The Hidden Alternative

Co-operative Values, Past, Present and Future

image of The Hidden Alternative
In light of the recent global economic recession, this publication seeks to challenge the hegemony of the investor led business model in economics and business studies, and needs to be promoted in relation to these debates. The contributions to this book demonstrate that co-operation offers a real and much needed alternative for the organisation of human economic and social affairs, one that should establish its place at the forefront of public and academic discussion and policy making. It includes chapters on education, fair trade, politics and governance, planning, and sustainability and on how co-operatives have coped with the global economic crisis.



An alternative co-operative tradition: The Basque co-operatives of Mondragón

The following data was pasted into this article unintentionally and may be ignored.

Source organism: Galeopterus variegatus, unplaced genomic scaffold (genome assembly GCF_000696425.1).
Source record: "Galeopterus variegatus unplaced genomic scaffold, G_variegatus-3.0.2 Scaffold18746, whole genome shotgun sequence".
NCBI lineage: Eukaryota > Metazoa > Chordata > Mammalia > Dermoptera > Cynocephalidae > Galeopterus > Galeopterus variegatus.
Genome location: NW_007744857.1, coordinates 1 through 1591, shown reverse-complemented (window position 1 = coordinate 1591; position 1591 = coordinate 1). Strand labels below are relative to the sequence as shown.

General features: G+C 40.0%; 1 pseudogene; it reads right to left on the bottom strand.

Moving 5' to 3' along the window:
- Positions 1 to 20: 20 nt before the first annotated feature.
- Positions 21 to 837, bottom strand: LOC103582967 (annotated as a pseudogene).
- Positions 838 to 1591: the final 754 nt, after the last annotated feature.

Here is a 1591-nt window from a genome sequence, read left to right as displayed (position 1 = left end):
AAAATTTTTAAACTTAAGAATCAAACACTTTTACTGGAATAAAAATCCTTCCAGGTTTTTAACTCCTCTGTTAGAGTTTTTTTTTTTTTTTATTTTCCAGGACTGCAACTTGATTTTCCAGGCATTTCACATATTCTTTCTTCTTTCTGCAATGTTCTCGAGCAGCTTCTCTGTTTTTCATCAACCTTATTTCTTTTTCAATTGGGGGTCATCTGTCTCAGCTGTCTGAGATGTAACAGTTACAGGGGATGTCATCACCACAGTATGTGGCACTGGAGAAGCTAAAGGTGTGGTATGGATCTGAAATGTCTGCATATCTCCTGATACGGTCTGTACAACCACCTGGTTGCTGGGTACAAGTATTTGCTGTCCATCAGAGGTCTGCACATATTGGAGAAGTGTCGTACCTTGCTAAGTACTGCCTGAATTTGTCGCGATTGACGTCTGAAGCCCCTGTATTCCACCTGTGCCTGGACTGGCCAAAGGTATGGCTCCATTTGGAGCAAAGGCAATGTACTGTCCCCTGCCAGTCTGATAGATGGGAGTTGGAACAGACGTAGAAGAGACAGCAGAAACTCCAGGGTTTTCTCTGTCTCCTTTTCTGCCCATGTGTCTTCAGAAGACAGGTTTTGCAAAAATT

If the co-operative movement constitutes a ‘hidden alternative’ to ruling economic orthodoxies, some of the traditions that contribute to its distinctive profile remain even less visible to the external gaze, especially co-operative enterprises that fall outside the dominant orthodoxy of the ‘Rochdale tradition’. The economically successful complex of co-operative activities based on the small Basque town of Mondragón, in northern Spain, is an example. From humble origins in 1955, the Mondragón enterprises have extended from manufacturing and education into banking, credit, finance and retailing. In 2009 they employed over 100,000 members, accounting for 8.1% of industrial employment in the Basque Country, while running their own university and allocating considerable funding to various community schemes. 80% of the group’s industrial workers on its home territory are members of their co-operative under the umbrella of the group, although if recent geographical expansion is taken into account the percentage falls sharply to 45%. It is criticised for not extending its worker-membership policies to new countries, or to its retail operations, and for allegedly behaving like just another multinational beyond its Basque heartland. Mondragón now has factories in eighteen other countries (and a presence in over 40), on five continents.


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